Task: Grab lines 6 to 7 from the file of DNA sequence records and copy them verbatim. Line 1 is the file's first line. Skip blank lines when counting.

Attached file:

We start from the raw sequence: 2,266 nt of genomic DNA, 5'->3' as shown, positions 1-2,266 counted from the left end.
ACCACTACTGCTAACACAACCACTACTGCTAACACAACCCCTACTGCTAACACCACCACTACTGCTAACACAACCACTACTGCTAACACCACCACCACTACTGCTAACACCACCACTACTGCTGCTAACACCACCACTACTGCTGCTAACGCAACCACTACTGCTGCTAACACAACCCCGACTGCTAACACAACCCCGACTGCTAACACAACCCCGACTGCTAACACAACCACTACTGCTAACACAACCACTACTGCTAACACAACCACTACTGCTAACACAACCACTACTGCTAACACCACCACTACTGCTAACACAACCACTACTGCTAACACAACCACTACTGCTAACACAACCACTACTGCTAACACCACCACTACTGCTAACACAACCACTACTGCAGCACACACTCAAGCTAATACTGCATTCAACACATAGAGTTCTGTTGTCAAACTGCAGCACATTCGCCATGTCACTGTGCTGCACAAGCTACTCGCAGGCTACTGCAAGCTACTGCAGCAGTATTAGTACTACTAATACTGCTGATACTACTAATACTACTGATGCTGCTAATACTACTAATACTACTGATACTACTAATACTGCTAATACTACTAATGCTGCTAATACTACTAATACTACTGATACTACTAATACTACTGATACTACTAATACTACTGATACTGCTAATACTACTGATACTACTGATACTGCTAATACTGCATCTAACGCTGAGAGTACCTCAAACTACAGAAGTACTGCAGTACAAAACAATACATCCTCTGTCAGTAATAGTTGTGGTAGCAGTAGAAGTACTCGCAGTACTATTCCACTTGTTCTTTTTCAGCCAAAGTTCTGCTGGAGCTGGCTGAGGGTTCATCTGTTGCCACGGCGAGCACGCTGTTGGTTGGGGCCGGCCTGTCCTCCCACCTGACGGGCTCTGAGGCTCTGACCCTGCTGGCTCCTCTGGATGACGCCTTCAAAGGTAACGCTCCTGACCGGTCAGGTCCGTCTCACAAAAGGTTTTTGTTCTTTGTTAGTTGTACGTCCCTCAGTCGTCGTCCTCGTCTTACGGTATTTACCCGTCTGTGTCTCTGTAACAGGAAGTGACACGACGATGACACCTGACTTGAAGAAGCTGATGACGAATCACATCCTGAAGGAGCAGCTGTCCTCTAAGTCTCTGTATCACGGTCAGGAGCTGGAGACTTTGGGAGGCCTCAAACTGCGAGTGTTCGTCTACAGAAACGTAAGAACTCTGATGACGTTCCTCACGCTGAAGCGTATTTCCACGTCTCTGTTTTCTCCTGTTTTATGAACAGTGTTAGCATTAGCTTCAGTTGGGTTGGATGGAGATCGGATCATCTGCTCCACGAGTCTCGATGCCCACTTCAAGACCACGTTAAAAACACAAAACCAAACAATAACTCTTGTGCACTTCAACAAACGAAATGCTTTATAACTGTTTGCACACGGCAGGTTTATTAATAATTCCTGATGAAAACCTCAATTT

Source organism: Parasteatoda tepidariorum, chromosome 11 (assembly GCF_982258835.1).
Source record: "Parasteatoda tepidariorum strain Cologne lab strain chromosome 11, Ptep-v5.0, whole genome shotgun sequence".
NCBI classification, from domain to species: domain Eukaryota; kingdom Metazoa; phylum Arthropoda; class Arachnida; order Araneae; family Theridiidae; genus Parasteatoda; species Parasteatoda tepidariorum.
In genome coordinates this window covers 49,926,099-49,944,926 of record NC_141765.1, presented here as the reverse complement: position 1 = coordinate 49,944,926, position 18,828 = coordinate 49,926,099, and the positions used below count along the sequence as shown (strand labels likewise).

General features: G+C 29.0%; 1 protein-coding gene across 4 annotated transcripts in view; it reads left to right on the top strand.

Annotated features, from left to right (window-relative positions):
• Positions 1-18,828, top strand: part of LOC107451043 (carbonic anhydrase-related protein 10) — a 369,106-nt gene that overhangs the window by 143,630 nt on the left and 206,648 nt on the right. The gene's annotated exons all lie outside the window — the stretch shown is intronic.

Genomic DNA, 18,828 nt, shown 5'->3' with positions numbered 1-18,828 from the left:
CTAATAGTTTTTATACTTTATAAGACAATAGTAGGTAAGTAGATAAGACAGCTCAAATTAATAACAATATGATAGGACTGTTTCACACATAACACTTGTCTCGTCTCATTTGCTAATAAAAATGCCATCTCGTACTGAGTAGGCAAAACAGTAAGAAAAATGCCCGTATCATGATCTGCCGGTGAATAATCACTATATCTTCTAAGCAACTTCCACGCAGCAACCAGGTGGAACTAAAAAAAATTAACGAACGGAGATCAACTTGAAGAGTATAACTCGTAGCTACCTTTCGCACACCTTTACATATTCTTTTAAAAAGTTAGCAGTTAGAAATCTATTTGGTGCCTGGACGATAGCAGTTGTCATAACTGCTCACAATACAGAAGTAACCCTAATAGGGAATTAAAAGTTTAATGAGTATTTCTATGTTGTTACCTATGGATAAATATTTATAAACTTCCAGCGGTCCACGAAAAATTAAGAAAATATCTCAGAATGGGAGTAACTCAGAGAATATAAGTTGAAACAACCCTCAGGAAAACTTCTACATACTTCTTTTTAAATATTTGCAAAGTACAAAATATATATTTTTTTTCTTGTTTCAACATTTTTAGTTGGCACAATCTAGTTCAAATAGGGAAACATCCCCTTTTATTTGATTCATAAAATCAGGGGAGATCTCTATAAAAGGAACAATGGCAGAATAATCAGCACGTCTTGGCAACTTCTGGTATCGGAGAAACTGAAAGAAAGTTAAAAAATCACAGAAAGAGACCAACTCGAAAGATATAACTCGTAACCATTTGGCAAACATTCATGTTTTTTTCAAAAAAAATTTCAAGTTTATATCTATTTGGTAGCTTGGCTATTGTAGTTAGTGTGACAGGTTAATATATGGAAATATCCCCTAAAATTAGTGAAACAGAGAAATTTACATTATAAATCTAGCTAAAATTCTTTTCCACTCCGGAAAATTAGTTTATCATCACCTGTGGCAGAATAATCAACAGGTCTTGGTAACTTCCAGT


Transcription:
In genome coordinates this window covers 49,926,099-49,944,926 of record NC_141765.1, presented here as the reverse complement: position 1 = coordinate 49,944,926, position 18,828 = coordinate 49,926,099, and the positions used below count along the sequence as shown (strand labels likewise).

General features: G+C 29.0%; 1 protein-coding gene across 4 annotated transcripts in view; it reads left to right on the top strand.